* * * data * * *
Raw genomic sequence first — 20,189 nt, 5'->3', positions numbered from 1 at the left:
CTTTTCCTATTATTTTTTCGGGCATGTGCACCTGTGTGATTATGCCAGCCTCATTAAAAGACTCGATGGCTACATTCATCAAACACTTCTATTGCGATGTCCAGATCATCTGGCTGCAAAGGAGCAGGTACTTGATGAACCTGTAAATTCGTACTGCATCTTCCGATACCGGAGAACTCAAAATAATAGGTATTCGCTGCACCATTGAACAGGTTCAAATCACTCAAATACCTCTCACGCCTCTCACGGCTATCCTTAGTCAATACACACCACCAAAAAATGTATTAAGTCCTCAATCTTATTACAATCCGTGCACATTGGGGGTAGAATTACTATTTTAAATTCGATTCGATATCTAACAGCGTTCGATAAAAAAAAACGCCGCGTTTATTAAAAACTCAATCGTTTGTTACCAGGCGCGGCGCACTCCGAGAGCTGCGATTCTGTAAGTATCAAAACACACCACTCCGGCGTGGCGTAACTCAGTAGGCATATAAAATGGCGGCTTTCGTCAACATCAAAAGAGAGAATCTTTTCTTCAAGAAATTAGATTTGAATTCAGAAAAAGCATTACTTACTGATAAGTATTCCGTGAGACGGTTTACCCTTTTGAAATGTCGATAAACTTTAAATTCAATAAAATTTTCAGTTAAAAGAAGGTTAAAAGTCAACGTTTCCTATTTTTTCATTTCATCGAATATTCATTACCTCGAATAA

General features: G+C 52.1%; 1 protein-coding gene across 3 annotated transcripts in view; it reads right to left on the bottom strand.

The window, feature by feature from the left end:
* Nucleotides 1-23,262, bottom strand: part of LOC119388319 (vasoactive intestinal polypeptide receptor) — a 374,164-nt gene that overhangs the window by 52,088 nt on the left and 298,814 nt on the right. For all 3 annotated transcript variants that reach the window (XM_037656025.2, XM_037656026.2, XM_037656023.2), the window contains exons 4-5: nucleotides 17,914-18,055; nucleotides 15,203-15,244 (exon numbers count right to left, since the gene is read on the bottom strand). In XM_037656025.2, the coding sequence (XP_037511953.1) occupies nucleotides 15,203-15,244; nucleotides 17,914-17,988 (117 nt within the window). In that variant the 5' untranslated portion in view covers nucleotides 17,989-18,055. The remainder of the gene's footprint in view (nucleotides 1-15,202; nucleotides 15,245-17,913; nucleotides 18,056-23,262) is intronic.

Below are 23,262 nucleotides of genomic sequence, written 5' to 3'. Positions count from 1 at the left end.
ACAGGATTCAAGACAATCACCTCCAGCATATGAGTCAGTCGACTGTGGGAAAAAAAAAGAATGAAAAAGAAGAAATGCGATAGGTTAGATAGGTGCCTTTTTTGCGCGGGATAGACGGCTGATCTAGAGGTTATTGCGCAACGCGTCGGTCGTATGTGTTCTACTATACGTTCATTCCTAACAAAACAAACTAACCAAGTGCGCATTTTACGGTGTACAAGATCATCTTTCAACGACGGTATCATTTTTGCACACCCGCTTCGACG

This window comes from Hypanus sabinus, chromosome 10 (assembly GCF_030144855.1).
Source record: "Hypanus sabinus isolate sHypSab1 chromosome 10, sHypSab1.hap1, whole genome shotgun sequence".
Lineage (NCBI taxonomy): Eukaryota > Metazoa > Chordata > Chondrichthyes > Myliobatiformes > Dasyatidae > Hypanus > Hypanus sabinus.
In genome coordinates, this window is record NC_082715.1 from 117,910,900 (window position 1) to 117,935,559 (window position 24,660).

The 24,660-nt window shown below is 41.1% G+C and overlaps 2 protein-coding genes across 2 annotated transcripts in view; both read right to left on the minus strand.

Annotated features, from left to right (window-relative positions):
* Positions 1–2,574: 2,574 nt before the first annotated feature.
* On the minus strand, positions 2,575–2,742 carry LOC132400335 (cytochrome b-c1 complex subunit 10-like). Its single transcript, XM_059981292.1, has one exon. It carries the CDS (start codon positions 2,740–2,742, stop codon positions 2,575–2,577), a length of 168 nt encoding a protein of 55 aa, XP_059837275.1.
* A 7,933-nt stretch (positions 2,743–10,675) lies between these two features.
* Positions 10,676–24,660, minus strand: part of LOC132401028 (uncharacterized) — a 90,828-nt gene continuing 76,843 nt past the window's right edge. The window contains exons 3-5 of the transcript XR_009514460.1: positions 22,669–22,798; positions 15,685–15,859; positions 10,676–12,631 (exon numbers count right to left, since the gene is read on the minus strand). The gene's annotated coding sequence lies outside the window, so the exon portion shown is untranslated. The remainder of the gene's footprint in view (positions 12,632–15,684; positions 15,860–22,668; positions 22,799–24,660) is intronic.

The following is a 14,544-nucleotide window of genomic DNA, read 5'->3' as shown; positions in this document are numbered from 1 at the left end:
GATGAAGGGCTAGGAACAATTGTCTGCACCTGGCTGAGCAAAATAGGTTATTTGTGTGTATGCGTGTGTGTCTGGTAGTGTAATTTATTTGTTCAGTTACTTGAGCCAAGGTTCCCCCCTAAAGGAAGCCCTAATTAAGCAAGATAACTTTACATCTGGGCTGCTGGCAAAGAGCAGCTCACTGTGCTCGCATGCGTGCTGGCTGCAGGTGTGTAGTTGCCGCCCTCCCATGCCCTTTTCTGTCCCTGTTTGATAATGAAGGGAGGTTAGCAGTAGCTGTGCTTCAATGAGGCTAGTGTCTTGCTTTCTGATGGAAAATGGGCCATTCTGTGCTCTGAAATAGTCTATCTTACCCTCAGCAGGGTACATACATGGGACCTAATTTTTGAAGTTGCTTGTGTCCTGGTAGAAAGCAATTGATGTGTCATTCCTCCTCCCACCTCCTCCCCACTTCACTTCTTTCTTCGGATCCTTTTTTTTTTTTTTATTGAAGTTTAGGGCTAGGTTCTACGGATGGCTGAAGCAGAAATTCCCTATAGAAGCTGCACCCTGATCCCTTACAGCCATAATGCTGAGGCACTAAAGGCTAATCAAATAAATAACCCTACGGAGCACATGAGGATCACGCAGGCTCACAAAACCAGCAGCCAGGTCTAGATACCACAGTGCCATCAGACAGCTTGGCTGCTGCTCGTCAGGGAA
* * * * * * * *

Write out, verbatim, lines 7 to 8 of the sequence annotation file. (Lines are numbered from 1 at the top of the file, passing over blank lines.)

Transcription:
ACAGGATTCAAGACAATCACCTCCAGCATATGAGTCAGTCGACTGTGGGAAAAAAAAAGAATGAAAAAGAAGAAATGCGATAGGTTAGATAGGTGCCTTTTTTGCGCGGGATAGACGGCTGATCTAGAGGTTATTGCGCAACGCGTCGGTCGTATGTGTTCTACTATACGTTCATTCCTAACAAAACAAACTAACCAAGTGCGCATTTTACGGTGTACAAGATCATCTTTCAACGACGGTATCATTTTTGCACACCCGCTTCGACG

This window comes from Hypanus sabinus, chromosome 10 (assembly GCF_030144855.1).